Pressure on Sth African deputy

Judge Hilary Squires’ found Schabir Shaik guilty of corruption and fraud for paying kickbacks and bribes to Mr Zuma – a decision that threatens to derail his political ambition.

The case has proved to be one of the most sensational graft cases in post-apartheid South Africa, and was carried live on nation-wide television.

Although Mr Zuma wasn’t on trial, the verdict could be devastating for his political ambitions, with opponents calling for him to be sacked.

Analysts claim Shaik’s conviction could dash Mr Zuma’s hopes of succeeding President Mbeki when his second and last term in office ends in 2009.

The court found Shaik’s various companies paid Mr Zuma 1.2 million rand (A$230,000) to help secure lucrative business contracts.

“All of [Shaik’s] companies had been used at one time or another to pay Jacob Zuma in contravention of, the Corruption Act,” Judge Squires said.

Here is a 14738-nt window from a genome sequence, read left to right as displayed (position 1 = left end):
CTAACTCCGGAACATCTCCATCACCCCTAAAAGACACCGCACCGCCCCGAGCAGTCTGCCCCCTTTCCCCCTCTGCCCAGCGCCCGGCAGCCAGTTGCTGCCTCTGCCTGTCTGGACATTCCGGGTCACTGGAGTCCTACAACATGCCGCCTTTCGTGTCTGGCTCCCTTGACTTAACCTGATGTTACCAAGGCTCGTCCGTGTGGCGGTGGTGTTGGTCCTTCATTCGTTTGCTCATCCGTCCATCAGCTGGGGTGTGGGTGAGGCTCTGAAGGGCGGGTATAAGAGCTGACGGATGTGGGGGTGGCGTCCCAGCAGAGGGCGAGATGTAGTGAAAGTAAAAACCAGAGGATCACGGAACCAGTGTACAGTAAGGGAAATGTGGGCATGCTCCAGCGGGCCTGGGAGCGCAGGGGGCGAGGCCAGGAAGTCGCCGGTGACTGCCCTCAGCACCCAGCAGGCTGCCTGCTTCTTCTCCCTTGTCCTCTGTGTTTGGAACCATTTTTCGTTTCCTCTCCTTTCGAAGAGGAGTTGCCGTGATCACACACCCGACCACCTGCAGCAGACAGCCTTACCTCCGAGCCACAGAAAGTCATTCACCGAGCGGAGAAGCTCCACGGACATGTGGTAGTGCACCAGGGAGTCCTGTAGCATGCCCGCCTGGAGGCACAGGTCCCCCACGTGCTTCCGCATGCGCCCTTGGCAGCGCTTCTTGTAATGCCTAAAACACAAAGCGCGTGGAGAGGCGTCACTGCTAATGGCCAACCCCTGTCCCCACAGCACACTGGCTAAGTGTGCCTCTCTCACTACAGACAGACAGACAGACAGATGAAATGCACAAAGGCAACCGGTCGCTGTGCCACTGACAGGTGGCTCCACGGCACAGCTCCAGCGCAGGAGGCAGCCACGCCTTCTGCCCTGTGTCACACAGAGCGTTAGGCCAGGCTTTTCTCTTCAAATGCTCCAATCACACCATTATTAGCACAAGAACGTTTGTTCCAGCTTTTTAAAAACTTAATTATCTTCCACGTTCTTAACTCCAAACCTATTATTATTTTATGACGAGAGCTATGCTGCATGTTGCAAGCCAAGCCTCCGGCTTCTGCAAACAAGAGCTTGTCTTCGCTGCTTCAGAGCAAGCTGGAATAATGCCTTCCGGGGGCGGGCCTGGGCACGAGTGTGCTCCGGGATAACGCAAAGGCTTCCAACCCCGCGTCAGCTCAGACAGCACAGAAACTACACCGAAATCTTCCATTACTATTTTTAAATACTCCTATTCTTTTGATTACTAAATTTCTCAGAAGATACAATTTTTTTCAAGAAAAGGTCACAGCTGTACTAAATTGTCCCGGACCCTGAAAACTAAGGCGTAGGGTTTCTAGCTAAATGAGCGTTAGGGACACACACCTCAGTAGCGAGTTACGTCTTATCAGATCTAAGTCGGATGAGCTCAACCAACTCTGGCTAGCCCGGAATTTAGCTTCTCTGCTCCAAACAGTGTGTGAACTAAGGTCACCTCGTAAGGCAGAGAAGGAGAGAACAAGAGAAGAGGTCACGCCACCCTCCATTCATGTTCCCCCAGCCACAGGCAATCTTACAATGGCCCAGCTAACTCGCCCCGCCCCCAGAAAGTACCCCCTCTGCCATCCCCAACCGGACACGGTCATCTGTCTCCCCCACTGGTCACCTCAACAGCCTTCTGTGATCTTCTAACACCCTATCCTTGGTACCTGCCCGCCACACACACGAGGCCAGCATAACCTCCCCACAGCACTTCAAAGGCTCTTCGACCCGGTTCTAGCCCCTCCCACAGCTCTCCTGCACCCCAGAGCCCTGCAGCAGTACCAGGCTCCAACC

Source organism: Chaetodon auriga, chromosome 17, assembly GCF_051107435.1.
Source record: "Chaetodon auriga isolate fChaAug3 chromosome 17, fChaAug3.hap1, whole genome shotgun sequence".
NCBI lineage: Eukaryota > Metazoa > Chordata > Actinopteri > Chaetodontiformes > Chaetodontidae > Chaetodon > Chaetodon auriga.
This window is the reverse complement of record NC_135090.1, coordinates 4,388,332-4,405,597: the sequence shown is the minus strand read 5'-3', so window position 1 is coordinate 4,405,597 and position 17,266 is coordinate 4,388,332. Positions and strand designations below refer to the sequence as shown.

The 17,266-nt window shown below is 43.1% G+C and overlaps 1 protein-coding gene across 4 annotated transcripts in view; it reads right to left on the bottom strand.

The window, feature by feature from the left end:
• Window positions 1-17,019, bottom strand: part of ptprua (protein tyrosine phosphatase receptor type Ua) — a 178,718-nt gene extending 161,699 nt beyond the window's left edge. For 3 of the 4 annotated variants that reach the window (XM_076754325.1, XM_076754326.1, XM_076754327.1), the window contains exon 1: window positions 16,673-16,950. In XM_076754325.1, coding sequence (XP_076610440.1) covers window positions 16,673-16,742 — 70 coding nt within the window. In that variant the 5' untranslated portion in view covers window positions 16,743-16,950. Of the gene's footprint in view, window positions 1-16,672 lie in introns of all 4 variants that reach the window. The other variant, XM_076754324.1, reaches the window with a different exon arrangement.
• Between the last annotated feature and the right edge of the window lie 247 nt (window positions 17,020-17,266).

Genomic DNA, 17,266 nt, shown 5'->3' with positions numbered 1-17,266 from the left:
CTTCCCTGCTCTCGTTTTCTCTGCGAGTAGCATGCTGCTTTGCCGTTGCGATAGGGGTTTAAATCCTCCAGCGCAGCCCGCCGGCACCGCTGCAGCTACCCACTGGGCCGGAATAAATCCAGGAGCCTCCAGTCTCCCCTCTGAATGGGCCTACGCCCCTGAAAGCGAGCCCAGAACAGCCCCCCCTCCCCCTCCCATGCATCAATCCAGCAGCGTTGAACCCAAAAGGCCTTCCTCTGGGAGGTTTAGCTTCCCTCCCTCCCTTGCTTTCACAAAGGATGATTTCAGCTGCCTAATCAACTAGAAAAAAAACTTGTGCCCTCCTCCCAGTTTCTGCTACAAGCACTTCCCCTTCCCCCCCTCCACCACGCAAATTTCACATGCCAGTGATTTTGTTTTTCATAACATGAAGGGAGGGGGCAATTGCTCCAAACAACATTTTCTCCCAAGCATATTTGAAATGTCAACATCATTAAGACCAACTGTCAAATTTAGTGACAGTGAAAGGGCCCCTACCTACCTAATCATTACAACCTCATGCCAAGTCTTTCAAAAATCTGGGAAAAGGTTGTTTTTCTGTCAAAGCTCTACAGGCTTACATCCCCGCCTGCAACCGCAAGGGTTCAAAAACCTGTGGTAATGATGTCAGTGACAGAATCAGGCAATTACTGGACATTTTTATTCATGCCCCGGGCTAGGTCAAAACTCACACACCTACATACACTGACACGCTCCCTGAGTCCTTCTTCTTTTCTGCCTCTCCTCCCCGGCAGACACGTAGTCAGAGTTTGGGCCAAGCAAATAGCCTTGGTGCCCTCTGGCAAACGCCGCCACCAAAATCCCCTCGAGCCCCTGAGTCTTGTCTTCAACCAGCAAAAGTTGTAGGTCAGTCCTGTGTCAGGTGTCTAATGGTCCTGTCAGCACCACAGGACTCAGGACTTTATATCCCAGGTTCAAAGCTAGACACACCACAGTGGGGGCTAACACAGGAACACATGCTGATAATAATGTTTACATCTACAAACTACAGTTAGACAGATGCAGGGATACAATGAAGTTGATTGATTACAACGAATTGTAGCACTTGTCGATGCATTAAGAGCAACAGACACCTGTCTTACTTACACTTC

“The evidence clearly shows a readiness in both Shaik to turn to Zuma for help and Zuma’s readiness to give it.”

The businessman was also found guilty of brokering an annual 500,000 rand bribe for Mr Zuma to ensure a French arms company was shielded from investigation into a controversial arms deal.

Shaik was ordered to pay 100,000 rand in bail and to hand over his passport pending sentencing on Friday.

In South Africa, a conviction on corruption charges carries a mandatory 15-year jail sentence.

A spokeswoman for Mr Zuma, who was out of the country on a visit to Zambia, said in a statement he was studying the judgement while government spokesman Joel Netshitenzhe said “the deputy president was not on trial.”

Mr Zuma, a 63-year-old an ethnic Zulu, has been deputy president since 1999. He’s seen as the frontrunner for the top job and viewed as a way of appeasing the country’s Zulu majority.